View Beginningwoodworker's profile

Beginningwoodworker

13347 posts in 2423 days


#6 posted 11-01-2011 03:51 PM

Nice looking shop!

-- CJIII Future cabinetmaker

View CampD's profile

CampD

1216 posts in 2237 days


#7 posted 11-02-2011 12:14 AM

Wow, now thats a beauty shop
2 miter saws set-up!

-- Doug...

View redryder's profile

redryder

2233 posts in 1852 days


#8 posted 11-02-2011 09:12 AM

Retirements fun, eh??...........

-- mike...............

View dbhost's profile

dbhost

5387 posts in 1982 days


#9 posted 11-02-2011 07:46 PM

Wow… You can actually see a floor in there! Nice shop all the way around. Good tools, good building, and it looks like a good dust collection setup. You just need stock to work with and to get busy making that place dirty!

-- My workshop blog can be found at http://daves-workshop.blogspot.com

View ronniebo's profile

ronniebo

86 posts in 1416 days


#10 posted 11-09-2011 06:25 AM

With such a shop, I guess you don`t have much time for your Court Tennis (or Real Tennis as we call it here in Hobart, Tasmania, Aus.)
Unfortunately I`m addicted to both and have just finished repairs to one of the dining tables for our club dining room. They are made of very hard and heavy Australian Eucalypt which causes its own probs when others try to drag them across a carpeted floor.
The legs tend to snap off.
Keep having fun in this wonderful land of retirement.
Ron Booth in Sunny Hobart—-the capital of the world of Real Tennis.

View RogerM's profile

RogerM

461 posts in 1150 days


#11 posted 11-09-2011 06:24 PM

ronnie – Thanks for the comment on my shop. As you have correctly determined, This will always be a work in progress and yes, I do not have much time for hardly anything else but woodworking. This is OK as I am not into golf, hunting, fishing, tennis, cars, or hardly anything else. This is my thing and I am indeed really enjoying it. I do not have any experience with Australian Eucalypt but it sounds like an interesting wood to work with. Would this be similar to the Eucalyptus trees that are quite prevalent in California?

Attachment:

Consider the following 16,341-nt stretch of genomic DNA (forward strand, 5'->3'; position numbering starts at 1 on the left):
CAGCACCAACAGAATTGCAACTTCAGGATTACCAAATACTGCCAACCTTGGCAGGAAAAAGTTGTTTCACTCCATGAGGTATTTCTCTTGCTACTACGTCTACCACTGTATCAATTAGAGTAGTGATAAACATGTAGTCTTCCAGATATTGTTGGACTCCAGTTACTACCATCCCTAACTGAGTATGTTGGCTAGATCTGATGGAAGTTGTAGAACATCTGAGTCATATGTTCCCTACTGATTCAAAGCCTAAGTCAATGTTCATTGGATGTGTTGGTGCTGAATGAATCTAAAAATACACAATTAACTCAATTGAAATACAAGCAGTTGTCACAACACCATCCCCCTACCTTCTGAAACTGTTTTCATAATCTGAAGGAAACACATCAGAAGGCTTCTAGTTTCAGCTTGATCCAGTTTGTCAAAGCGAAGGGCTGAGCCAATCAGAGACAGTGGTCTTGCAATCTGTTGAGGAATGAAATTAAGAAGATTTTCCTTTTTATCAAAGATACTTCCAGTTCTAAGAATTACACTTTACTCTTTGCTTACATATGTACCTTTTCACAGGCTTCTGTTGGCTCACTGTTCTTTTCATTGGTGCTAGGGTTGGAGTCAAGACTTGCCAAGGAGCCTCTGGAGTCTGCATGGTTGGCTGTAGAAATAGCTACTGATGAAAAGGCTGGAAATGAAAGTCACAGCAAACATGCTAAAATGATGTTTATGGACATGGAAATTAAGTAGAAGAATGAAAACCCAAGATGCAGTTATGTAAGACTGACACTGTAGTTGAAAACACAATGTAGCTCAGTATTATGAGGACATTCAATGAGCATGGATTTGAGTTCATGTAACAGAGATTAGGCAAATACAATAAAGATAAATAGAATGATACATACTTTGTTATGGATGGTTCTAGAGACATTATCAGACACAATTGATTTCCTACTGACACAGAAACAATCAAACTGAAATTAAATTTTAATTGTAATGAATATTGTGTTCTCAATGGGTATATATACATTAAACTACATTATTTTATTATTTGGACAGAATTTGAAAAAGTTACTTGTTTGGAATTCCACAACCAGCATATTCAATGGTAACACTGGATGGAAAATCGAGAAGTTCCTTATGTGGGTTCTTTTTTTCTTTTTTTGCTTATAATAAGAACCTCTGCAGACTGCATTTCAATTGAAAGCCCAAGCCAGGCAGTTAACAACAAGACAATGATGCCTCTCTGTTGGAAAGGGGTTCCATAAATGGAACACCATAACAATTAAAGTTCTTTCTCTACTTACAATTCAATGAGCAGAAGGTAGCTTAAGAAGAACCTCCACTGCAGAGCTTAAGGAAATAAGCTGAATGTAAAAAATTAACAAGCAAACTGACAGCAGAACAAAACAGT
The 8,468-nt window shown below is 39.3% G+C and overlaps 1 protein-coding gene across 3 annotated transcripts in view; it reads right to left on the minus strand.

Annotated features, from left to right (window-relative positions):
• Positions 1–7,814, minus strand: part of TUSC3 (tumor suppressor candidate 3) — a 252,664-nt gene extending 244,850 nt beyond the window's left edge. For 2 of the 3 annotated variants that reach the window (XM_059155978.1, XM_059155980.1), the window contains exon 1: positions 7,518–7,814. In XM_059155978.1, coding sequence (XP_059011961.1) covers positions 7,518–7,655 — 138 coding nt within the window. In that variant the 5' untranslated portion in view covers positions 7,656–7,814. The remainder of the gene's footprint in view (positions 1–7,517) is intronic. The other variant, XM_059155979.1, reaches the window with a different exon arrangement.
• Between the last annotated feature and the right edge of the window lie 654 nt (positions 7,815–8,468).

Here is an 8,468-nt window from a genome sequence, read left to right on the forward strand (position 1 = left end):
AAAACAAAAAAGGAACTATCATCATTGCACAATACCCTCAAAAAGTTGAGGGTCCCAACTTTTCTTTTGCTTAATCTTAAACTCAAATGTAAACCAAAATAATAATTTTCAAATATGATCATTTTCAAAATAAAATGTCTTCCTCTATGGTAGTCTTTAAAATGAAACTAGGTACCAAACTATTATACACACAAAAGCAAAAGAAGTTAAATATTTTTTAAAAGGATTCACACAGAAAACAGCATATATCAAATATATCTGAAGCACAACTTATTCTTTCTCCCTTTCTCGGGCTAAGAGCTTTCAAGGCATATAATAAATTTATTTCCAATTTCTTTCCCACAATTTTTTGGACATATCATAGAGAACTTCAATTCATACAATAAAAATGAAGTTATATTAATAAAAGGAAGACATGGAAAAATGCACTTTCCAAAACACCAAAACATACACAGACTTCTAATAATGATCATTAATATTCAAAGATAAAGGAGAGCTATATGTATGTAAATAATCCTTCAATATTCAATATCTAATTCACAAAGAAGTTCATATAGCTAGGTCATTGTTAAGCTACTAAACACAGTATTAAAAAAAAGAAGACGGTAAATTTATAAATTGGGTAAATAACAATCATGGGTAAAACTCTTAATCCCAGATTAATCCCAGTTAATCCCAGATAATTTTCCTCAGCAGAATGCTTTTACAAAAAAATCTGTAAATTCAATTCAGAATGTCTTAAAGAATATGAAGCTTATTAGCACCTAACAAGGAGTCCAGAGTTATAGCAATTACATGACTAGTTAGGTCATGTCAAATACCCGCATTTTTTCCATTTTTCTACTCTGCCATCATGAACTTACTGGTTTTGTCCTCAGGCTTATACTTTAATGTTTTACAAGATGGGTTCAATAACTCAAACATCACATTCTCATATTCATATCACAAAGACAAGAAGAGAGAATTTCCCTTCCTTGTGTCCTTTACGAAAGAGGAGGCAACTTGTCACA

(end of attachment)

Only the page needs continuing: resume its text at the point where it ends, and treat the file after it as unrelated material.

-- Roger M, Aiken, SC

View sawblade1's profile

sawblade1

754 posts in 1777 days


#12 posted 11-09-2011 06:31 PM

Nice Shop :)

-- Proverbs Ch:3 vs 5,6,7 Trust in the lord with all thine heart and lean not unto your own understanding but in all your ways aknowledge him and he shall direct your path elmerthomas81@neo.rr.com

View ronniebo's profile

ronniebo

86 posts in 1416 days


#13 posted 11-11-2011 06:36 AM

Yes Roger. They grow all across Australia and are the predominant species.
They can vary from extra straight and almost plain grain, thru to some soft and very wet ones to twisted and super hard Murray River Red gum which finishes beautifully, but has such convoluted grain.
Good luck and I`ll try to look you up if I get to Aiken to play tennis.
You may know the Riviere family whose son Camden is #3or $#4 professional in the world.
Cheers Ron

View thrak76's profile

thrak76

20 posts in 1136 days


#14 posted 11-17-2011 04:07 AM

Fantastic shop, Roger! I can tell you put a lot of thought into the design, and have executed that plan well!

View BobShu's profile

BobShu

1 post in 1071 days


#15 posted 01-18-2012 08:43 PM

Roger,, great shop.
Bob

-- Bob

showing 1 through 15 of 22 comments

Have your say...

You must be signed in to post the comments.

DISCLAIMER: Any posts on LJ are posted by individuals acting in their own right and do not necessarily reflect the views of LJ. LJ will not be held liable for the actions of any user.

Latest Projects | Latest Blog Entries | Latest Forum Topics

HomeRefurbers.com

Latest Projects | Latest Blog Entries | Latest Forum Topics

GardenTenders.com :: gardening showcase